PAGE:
You can use it, but it is not even remotely worth the investment. Four CPU cores are more than enough for modern games, something you can easily get in a single mid-range CPU today.
Furthermore, all the other benefits of a dual-CPU motherboard are only relevant for servers, advanced workstations and game streamers.
Believe it or not, motherboards with dual-processor sockets are a thing. However, they are hardly mainstream consumer products.
So, you’ve probably just found out that such motherboards exist and are wondering what benefits (if any) they offer for gaming.
If you’re confused as to what a dual-processor motherboard even is and if it’s worth buying, not to worry. We will be covering everything about the topic in this article.
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The Benefits Of Having A Dual-Processor Motherboard
A dual-CPU motherboard will allow you to use two CPUs simultaneously, that much is obvious. But what do two CPUs offer that a single CPU cannot?
For starters, a dual-CPU motherboard gives you a greater number of cores which, in turn, means better multitasking and more overall computing power. It also enables greater PCIe and memory bandwidth. On top of that, these motherboards usually include additional PCIe and RAM slots, thus allowing more extension cards to be installed and increasing the maximum RAM capacity to 256 GB.
But the important question is…
Do You Need It For Gaming?
The short answer is: no.
You can read more about how many CPU cores are required for an optimal gaming experience but basically, the golden number at the moment is six. We will elaborate more on that, as well as the other benefits of a dual-processor motherboard below.
What Does A CPU Do In Games?
When it comes to running games, the CPU has several roles. Its main function is to tell the GPU what to do, that is, what to render and when. The GPU is the one doing all the hard work when it comes to the graphics.
Other than that, the CPU controls everything that is going on in the game — enemy AI, actions and reactions taking place in the game world, reading and loading assets from the HDD/SSD, etc. While that may sound like a lot of work, modern multi-core CPUs can do that with virtually zero effort.
Ultimately, the only thing that you need to worry about when picking a CPU is whether it will bottleneck the GPU. Bottlenecking is a term used to indicate a drop in performance due to a vast computing power gap between different components. In essence, a portion of your GPU’s capacity will be sitting idle and unused because the CPU cannot keep up.
With that said, keep in mind that even four GTX 1080 Ti cards in SLI will be bottlenecked only slightly by the most powerful Intel i7 CPU. However, if you have enough money to spend on four GTX 1080 Ti cards, it would probably be a good idea to also invest in a slightly bigger motherboard and an extra CPU.
How Important Is RAM In Games?
Once again, a common question that we have already discussed is how much RAM you need for gaming.
So, what role does it play (no pun intended) in games?
Whenever you see a loading screen, that is your CPU reading game assets off the HDD or SDD and loading them into the RAM. This allows it to access said assets instantly due to how ludicrously fast RAM read speeds are compared to those of HDDs and SSDs.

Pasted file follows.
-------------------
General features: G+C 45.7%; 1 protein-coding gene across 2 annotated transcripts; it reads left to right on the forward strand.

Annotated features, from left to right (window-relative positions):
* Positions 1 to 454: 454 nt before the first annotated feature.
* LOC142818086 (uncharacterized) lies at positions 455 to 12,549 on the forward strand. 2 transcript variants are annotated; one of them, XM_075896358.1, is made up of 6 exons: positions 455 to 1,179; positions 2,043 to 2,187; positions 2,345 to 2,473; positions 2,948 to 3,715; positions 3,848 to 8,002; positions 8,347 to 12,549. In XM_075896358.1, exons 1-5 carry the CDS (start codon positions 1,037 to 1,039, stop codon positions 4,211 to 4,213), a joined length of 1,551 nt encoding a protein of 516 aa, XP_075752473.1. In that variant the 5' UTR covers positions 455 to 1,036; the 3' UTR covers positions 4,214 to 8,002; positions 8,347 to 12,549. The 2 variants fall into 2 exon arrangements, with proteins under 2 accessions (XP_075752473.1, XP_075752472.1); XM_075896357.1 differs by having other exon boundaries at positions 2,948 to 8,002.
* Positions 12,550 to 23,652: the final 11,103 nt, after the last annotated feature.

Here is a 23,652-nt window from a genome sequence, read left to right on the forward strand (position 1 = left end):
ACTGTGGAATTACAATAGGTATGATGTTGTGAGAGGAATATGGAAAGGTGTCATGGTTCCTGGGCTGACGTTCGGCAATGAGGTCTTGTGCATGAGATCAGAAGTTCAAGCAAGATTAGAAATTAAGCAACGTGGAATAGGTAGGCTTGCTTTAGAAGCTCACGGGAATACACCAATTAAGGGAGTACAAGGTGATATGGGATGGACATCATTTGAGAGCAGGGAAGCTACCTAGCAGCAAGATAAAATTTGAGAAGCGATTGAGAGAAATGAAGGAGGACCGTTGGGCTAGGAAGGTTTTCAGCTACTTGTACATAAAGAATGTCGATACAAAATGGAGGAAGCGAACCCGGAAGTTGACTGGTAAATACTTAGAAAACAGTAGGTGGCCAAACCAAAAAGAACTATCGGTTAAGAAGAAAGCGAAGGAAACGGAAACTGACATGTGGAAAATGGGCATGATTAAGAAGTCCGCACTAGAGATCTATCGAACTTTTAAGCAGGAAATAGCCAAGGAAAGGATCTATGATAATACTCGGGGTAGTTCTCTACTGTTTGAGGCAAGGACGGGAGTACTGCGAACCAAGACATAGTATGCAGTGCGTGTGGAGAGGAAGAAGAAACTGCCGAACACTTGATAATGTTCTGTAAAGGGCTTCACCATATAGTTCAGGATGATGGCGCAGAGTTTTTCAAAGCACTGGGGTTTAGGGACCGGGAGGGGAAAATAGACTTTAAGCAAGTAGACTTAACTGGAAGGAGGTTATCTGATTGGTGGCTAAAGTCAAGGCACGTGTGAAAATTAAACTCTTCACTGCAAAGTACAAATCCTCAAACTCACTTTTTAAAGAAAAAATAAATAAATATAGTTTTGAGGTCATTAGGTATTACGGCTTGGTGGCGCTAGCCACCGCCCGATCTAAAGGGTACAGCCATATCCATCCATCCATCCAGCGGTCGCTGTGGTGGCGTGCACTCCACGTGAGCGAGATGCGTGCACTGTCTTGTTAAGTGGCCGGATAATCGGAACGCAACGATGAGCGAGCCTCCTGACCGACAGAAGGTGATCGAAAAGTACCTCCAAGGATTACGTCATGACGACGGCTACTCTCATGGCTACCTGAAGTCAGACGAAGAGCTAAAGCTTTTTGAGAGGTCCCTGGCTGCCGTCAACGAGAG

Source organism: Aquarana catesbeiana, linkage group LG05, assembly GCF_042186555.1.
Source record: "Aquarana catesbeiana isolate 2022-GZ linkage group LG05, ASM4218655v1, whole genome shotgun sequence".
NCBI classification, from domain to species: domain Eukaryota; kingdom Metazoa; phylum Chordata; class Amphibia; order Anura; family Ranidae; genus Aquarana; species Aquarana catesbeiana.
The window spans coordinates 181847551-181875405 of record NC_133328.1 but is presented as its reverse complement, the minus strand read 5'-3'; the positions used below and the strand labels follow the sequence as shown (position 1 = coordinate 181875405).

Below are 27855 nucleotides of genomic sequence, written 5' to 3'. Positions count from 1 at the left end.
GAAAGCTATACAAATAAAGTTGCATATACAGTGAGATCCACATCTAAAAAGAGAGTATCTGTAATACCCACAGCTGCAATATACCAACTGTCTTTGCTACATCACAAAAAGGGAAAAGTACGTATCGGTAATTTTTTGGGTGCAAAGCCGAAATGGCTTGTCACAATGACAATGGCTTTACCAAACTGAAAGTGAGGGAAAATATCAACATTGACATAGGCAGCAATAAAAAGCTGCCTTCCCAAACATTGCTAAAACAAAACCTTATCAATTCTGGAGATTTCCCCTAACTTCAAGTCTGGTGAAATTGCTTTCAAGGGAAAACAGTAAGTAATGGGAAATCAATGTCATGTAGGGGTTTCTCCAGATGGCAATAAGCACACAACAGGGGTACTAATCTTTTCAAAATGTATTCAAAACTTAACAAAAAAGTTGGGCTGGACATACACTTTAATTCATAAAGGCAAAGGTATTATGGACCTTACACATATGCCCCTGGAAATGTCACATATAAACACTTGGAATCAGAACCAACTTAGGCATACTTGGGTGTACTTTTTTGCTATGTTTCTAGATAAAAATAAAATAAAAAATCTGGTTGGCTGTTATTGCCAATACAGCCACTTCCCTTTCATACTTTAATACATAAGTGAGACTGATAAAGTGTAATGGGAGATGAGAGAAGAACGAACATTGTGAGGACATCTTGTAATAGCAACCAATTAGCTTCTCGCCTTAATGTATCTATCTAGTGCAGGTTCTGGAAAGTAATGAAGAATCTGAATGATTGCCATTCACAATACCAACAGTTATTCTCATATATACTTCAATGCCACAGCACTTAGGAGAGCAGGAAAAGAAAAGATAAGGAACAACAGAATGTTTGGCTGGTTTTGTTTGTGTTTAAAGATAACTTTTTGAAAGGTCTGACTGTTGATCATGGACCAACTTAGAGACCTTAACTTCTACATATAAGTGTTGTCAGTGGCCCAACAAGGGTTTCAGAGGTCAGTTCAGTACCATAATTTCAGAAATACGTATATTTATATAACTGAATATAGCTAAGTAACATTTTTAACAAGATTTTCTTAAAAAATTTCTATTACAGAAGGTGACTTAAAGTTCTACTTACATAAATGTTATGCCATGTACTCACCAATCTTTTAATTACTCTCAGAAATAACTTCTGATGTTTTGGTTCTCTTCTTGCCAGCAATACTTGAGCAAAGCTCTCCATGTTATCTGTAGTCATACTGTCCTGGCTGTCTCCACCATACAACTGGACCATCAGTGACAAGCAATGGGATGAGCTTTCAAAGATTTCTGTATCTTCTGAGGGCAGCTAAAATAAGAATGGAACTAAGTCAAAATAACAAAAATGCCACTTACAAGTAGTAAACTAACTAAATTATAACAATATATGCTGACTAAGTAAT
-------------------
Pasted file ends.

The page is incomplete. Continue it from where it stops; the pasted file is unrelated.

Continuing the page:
To put things in perspective, a modern HDD has a read speed of around 100 MB/s, and most SSDs are currently around 500 MB/s. And RAM? A modern DDR4 RAM module running at 3200 GHz will have a data transfer speed of 25 GB/s.
Now, as we have previously concluded, most modern games that are correctly optimized (meaning that they’re not a jumbled, clumsily ported mess) will run smoothly with just 8 GB of RAM. That said, the eight RAM slots and 256 GB RAM capacity of dual-processor motherboards is far from necessary.
How Much PCIe Bandwidth Do You Need For Games?
PCIe slots are used for graphics cards and a wide range of expansions cards, including sound cards, internal modems and adapters, to name a few.
However, as mentioned before, the latest i7 will only barely bottleneck four GTX 1080 Ti graphics cards, and a regular ATX or E-ATX motherboard will provide more than enough slots and bandwidth for that. All in all, this is a feature required mostly by servers that need to process massive amounts of data.
The Final Word
To conclude, it should also be noted that no game is made to use two CPUs at once. Indeed, merely 10 years ago when there were already multi-core CPUs, most game developers didn’t even bother optimizing their games for dual cores. As such, if you were to play a game on a dual-CPU motherboard, one of those CPUs would just be sitting idle or managing other tasks.
The bottom line is: dual-processor motherboards are not for gaming. Investing in such a motherboard and two CPUs solely for gaming is nothing but a waste of money. As mentioned before, these motherboards are for heavy-duty servers and high-end workstations that need the vast computing and multi-tasking power that comes from having two CPUs.
As a regular gamer, you’re more than fine with just a single Intel Core i5 or AMD Ryzen 5 CPU, and even a Core i7 is only really required for multi-GPU setups.
An exception to this general rule is if you’re streaming while gaming. Many streamers use two PCs, one for gaming and one for streaming, but they could just as well use a dual-CPU motherboard. So, in this particular case, a dual-CPU motherboard is worth it for gaming.